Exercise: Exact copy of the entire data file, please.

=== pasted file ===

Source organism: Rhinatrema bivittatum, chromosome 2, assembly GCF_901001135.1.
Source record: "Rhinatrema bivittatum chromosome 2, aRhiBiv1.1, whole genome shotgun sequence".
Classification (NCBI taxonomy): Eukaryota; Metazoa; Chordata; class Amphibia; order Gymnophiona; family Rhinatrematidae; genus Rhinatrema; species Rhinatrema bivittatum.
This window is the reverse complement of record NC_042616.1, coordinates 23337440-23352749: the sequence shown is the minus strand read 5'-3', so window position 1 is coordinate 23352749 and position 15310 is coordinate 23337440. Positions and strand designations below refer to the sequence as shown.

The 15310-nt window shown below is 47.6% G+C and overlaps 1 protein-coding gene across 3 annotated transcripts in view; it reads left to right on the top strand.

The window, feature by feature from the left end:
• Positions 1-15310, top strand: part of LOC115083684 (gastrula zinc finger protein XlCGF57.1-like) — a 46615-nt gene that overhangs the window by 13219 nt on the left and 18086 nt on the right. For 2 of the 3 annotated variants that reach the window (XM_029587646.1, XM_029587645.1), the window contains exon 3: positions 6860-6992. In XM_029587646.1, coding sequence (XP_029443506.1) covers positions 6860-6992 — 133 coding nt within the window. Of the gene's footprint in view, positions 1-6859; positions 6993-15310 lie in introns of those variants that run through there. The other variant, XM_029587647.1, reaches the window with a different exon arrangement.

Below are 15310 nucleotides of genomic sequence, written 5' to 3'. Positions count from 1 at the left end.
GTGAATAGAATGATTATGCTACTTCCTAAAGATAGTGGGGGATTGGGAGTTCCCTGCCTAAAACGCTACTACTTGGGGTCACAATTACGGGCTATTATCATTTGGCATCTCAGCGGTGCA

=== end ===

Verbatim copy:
Source organism: Rhinatrema bivittatum, chromosome 2, assembly GCF_901001135.1.
Source record: "Rhinatrema bivittatum chromosome 2, aRhiBiv1.1, whole genome shotgun sequence".
Classification (NCBI taxonomy): Eukaryota; Metazoa; Chordata; class Amphibia; order Gymnophiona; family Rhinatrematidae; genus Rhinatrema; species Rhinatrema bivittatum.
This window is the reverse complement of record NC_042616.1, coordinates 23337440-23352749: the sequence shown is the minus strand read 5'-3', so window position 1 is coordinate 23352749 and position 15310 is coordinate 23337440. Positions and strand designations below refer to the sequence as shown.

The 15310-nt window shown below is 47.6% G+C and overlaps 1 protein-coding gene across 3 annotated transcripts in view; it reads left to right on the top strand.

The window, feature by feature from the left end:
• Positions 1-15310, top strand: part of LOC115083684 (gastrula zinc finger protein XlCGF57.1-like) — a 46615-nt gene that overhangs the window by 13219 nt on the left and 18086 nt on the right. For 2 of the 3 annotated variants that reach the window (XM_029587646.1, XM_029587645.1), the window contains exon 3: positions 6860-6992. In XM_029587646.1, coding sequence (XP_029443506.1) covers positions 6860-6992 — 133 coding nt within the window. Of the gene's footprint in view, positions 1-6859; positions 6993-15310 lie in introns of those variants that run through there. The other variant, XM_029587647.1, reaches the window with a different exon arrangement.

Below are 15310 nucleotides of genomic sequence, written 5' to 3'. Positions count from 1 at the left end.
GTGAATAGAATGATTATGCTACTTCCTAAAGATAGTGGGGGATTGGGAGTTCCCTGCCTAAAACGCTACTACTTGGGGTCACAATTACGGGCTATTATCATTTGGCATCTCAGCGGTGCA